Sunday Dinner's Lindsey Slaby on what small agencies get wrong in pitches
All agencies, especially those that are on the smaller side, know the pain of feeling like they nailed a pitch meeting and then not winning the business.
Lindsey Slaby, founder of the brand consultancy Sunday Dinner, was at the Ad Age Small Agency Conference on Wednesday—and is the most recent guest on the "Ad Lib" podcast. Slaby, who has clients including Diego, Target and Nickelodeon, discusses where things typically go wrong for agencies in those pitches, what brands are really looking for that they may not be relaying to their agency partners, and how to avoid mishaps.
Slaby advised, first and foremost, to not bring in a CEO on a pitch if that CEO is not going to be working actively on the business.
“I had to actually pull someone out of that a couple weeks ago,” Slaby said at the conference in New Orleans. “They were like ‘our CEO is new and he’s great and he’s going to come to the final meeting.’”
She told them “he might as well not come” if he’s not going to be active on the business, and the client agreed.
Slaby also mentioned that agencies sometimes get so focused on the idea they’re pitching that they forget to answer the questions around how they are truly going to partner with a brand to service their business.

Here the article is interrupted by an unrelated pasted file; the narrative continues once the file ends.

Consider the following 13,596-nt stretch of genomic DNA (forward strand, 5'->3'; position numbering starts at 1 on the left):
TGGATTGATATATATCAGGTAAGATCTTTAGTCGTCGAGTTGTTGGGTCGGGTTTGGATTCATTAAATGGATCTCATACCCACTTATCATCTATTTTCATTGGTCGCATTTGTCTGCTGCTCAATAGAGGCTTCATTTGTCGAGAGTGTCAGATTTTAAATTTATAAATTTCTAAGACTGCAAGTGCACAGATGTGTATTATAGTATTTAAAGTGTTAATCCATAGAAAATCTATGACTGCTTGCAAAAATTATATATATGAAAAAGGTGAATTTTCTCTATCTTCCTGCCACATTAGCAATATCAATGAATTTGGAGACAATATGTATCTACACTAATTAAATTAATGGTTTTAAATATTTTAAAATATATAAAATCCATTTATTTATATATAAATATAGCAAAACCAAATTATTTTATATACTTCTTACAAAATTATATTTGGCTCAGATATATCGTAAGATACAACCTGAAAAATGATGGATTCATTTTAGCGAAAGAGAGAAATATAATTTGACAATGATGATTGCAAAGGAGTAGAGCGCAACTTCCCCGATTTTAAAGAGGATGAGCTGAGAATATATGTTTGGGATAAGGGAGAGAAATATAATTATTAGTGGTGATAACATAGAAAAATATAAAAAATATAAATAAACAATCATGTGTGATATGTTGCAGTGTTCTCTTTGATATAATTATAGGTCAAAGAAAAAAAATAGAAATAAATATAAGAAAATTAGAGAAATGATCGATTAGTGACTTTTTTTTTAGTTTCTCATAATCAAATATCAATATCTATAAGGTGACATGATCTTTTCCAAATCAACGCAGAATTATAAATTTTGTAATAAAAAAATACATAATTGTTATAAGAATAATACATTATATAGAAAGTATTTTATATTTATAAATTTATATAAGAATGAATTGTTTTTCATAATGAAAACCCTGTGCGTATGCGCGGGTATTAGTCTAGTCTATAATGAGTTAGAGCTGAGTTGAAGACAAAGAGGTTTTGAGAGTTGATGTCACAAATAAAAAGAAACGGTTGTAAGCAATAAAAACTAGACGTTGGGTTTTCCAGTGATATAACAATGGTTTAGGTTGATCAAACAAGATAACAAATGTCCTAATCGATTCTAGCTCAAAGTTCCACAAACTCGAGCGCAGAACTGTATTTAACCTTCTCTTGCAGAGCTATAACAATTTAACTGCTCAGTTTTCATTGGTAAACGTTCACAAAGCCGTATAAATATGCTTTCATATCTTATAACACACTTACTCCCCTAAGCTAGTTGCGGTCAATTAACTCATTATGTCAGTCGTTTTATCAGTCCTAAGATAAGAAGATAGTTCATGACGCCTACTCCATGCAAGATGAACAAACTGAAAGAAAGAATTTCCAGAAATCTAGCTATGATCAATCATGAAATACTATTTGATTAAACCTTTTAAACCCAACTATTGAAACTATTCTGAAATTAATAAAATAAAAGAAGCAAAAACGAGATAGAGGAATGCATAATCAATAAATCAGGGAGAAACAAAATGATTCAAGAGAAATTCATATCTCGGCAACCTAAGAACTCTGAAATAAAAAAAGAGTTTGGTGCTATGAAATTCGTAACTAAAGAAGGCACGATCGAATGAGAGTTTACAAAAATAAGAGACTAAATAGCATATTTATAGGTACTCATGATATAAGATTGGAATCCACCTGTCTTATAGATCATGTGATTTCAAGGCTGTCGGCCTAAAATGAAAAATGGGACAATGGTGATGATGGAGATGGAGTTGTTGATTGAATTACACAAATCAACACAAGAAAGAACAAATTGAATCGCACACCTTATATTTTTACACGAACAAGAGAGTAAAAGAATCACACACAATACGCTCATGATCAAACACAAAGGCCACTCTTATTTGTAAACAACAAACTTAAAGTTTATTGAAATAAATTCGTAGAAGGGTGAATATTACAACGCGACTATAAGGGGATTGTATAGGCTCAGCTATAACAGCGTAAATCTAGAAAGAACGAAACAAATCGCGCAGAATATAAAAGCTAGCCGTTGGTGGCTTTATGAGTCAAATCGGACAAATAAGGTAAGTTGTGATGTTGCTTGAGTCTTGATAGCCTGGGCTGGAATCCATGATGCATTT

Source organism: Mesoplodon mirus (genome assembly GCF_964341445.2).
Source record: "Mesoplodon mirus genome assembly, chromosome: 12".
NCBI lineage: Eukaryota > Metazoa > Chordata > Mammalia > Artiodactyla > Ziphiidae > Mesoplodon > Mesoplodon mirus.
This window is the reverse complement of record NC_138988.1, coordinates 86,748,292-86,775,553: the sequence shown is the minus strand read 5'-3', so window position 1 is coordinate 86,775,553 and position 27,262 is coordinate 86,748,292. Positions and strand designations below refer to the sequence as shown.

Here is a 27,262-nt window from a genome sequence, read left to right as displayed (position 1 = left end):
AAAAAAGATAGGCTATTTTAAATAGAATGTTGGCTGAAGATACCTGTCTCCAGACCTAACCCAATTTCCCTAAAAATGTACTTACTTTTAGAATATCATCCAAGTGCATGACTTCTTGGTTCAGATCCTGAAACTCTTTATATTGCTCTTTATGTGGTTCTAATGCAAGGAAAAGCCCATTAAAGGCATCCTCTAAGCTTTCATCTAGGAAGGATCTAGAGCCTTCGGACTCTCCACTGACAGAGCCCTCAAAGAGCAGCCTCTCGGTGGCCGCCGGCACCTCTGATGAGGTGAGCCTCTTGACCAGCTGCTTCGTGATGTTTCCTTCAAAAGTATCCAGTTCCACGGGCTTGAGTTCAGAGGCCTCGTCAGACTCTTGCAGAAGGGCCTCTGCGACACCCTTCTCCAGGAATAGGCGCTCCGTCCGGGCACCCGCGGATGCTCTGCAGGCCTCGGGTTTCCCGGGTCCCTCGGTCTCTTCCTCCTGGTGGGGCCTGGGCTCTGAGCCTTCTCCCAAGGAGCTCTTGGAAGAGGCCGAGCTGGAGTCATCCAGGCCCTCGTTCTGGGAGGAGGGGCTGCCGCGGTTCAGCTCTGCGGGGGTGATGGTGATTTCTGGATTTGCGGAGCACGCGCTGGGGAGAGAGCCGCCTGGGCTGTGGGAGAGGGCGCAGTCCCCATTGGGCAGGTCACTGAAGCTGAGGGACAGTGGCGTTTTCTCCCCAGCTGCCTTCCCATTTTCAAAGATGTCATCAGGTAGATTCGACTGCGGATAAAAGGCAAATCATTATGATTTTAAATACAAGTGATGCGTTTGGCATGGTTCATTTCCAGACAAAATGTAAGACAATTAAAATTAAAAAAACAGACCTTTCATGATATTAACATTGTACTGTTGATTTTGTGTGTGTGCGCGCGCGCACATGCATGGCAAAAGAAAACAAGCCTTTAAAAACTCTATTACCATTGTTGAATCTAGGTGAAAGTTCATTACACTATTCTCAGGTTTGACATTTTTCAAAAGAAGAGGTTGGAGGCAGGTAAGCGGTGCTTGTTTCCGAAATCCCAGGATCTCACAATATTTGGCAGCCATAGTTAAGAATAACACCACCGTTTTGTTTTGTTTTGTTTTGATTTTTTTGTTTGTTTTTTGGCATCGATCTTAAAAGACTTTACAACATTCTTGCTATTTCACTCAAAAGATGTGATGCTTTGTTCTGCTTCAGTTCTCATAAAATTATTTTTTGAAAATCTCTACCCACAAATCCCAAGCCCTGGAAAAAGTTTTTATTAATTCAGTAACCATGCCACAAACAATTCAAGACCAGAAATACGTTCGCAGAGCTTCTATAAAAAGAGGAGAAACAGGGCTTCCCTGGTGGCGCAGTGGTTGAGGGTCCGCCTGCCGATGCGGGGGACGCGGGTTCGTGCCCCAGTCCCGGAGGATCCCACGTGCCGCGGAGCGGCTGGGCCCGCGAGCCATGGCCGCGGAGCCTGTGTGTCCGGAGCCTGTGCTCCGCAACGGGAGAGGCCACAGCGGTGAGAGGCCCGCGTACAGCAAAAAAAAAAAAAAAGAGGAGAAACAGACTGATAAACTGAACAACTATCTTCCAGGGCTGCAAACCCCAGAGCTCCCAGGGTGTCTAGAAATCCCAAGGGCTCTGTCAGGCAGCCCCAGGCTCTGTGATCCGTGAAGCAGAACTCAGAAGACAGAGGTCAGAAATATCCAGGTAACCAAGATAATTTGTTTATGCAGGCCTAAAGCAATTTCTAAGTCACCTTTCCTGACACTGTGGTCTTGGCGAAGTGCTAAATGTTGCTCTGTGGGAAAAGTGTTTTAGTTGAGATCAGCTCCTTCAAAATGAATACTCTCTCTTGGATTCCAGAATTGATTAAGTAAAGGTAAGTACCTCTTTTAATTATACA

“These things matter: your past work, your creative taste, your ideas, the work that you pitch,” she said. “They’re important but they’re often not the deciding factor.”
Slaby said that, behind the scenes, brands tend to discuss what happens if the “star” talent on their account leaves the agency; if the agency is small, how is it going to make up for it to service the business (because hiring freelancers is all fine and dandy, but brands want to know who the freelancers are and what exactly they will be doing); if the agency is growing “too fast”; how many other clients the agency has; how much money is in the bank; and how responsive is the team that’s going to be servicing the account.
Slaby said another concern focuses on whether the agency will put itself or the client first, and if the team is only going the work to win awards.
“How you sell yourself as an agency shows how you can sell,” Slaby noted. “Tell the story of your offering and bring people along the journey in understanding how they might work with you.”